11. A solicitor "must only act in those matters where you are competent to do so" (Rule B 1.10). However solicitors must not discriminate contrary to Rule B 1.15.1. They may accordingly require to refer to another solicitor whose particular skills are required in determining capacity, identifying vulnerability, or in advising and acting for a particular client (including the requirement to communicate effectively - see paragraph 6 above).
12. Indications of possible vulnerability may arise from the normal process of ascertaining a client's wishes and intentions, exploring circumstances, and advising as to merits, risks, advantages and disadvantages of a proposed act or transaction, or of alternatives. However, on the one hand an apparently unwise act or transaction may represent a client's valid and competent choice; while conversely an apparently wise act or transaction could be invalid through lack of relevant capacity, or undue influence, or other vitiating factors.
Influence and undue influence
13. Influence, even powerful influence, is not necessarily undue influence. A client may attend to make a Will or grant a Power of Attorney only because someone has strongly influenced them that they ought to do so. Influence may be powerful but benign. Or it may be subtle, but undue. Influence to make a Will, but not as to who should benefit or who should be appointed executor, or to grant a Power of Attorney, but not as to whom to appoint, is unlikely to be undue. If however (in those examples) influence seeks to affect choice of beneficiaries, executor(s) or attorney(s), it is likely to be undue, particularly where the influencer or someone connected to the influencer so benefits, though the extent of realistic (or sensible) choice in the matter may also be relevant. The solicitor should use reasonable endeavours to ascertain such matters from the client.
14. While a solicitor must not act in accordance with purported instructions which the client does not have capacity to give validly, there is no equivalent direct prohibition where the solicitor detects undue influence or other vitiating factors. Where a solicitor believes that a purported act or transaction will be voidable on grounds of undue influence or other vitiating factors, the solicitor may decline to act in accordance with such instructions, but is not bound to do so unless the solicitor reasonably considers that to facilitate the act or transaction would put the solicitor in breach of the requirement of Rule B 1.4.1 to act in the best interests of the client. If the solicitor declines, the solicitor should explain the reasons. If the solicitor acts, the solicitor should warn the client that the purported act or transaction may be voidable and (if such be the case) may prove to be contrary to the client's interests. The solicitor should also obtain the client's authorisation to disclose such advice and the reasons for it, should the validity of the act or transaction be put in issue following impairment of capacity or death of the client.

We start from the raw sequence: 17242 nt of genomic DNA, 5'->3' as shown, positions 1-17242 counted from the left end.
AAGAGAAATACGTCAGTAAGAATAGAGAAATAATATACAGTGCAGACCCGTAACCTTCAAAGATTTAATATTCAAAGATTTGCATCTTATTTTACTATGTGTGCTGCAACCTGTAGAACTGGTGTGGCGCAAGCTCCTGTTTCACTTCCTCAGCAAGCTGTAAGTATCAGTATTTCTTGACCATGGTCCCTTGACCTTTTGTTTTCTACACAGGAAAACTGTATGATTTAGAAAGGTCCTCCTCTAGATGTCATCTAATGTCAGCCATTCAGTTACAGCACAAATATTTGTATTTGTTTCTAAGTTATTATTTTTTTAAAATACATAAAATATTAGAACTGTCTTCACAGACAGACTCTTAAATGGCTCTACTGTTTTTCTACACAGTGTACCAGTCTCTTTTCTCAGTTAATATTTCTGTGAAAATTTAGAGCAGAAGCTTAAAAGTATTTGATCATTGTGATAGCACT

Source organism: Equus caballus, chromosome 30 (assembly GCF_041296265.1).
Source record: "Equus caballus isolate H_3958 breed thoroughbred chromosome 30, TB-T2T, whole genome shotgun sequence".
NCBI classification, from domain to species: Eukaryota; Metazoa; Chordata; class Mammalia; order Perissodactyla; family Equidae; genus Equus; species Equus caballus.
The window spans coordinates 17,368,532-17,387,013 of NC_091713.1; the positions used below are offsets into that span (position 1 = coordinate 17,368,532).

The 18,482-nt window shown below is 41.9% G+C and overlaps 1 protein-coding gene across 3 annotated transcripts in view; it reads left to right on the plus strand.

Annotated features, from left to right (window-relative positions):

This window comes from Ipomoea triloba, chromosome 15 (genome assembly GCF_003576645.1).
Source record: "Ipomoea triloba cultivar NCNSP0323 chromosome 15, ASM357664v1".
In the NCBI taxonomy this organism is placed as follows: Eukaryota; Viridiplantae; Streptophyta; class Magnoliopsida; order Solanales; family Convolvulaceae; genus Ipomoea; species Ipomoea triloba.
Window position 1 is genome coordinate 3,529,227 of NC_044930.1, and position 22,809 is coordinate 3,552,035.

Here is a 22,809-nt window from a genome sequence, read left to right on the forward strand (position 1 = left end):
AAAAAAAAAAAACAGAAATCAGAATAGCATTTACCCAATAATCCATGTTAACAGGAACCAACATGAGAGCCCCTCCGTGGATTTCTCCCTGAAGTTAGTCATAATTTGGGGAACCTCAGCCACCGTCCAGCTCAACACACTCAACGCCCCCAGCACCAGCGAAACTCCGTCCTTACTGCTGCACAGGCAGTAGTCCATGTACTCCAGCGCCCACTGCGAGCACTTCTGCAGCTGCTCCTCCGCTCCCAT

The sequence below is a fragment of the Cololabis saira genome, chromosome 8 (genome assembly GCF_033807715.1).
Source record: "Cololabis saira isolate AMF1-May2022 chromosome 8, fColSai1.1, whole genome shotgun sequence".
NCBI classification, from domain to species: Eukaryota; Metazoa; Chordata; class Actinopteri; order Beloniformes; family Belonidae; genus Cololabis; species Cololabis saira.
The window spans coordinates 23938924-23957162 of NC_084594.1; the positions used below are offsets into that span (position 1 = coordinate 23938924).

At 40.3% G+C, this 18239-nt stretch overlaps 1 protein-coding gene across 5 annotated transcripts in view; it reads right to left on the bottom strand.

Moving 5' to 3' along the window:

15. A dominated client may deny or conceal undue influence. Where there is a possibility of vulnerability, the client should be seen alone except where the client reasonably prefers someone to give support, or to assist communication, in which case such third party should if at all possible be neutral in relation to the matter in hand. Undue influence can be exercised regardless of presence, though the effect may be greater if the influencer is present, or present elsewhere in the building, or is the initiator, or brings the client and then leaves.
16. A client who is subject to two different spheres of influence may express different, or even contradictory, wishes or make contradictory purported decisions when the client perceives himself (or herself) to be within each of those spheres of influence. This is a clear indication of incapacity to resist influence. However, while inability to resist influence may indicate incapacity, the concepts of undue influence and other vitiating factors are of course not dependent upon incapacity and may apply in cases where capacity is not impaired.
Who is my client?
17. The granter of a Power of Attorney, Will, guarantee, a document (including a Deed of Trust) incorporating a gift, or other document is the solicitor's client. All relevant Rules should be complied with in relation to that client - including Rule B 4.2 (providing written intimation in accordance with that Rule "when tendering for business or at the earliest practicable opportunity upon receiving instructions"); Rule B 6.23.1 (compliance with Money Laundering Regulations); and Rules B 1.4.1, 1.9.1, 1.10 and 1.15.1 (all referred to above). Of particular importance in the context of vulnerable clients are Rule B 1.5.1: "You are the agent of your client and must have the authority of your client for your actings …."; Rule B 1.7.1, under which solicitors must not act where there is a conflict of interest; and Rule B 1.7.2, under which solicitors must exercise caution where there is a potential conflict of interest and, if the potential for conflict is significant, not act for both parties without the full knowledge and express consent of the clients. If there is doubt as to capacity to instruct, that should be resolved before accepting engagement if a new client, or before accepting instructions from an existing client.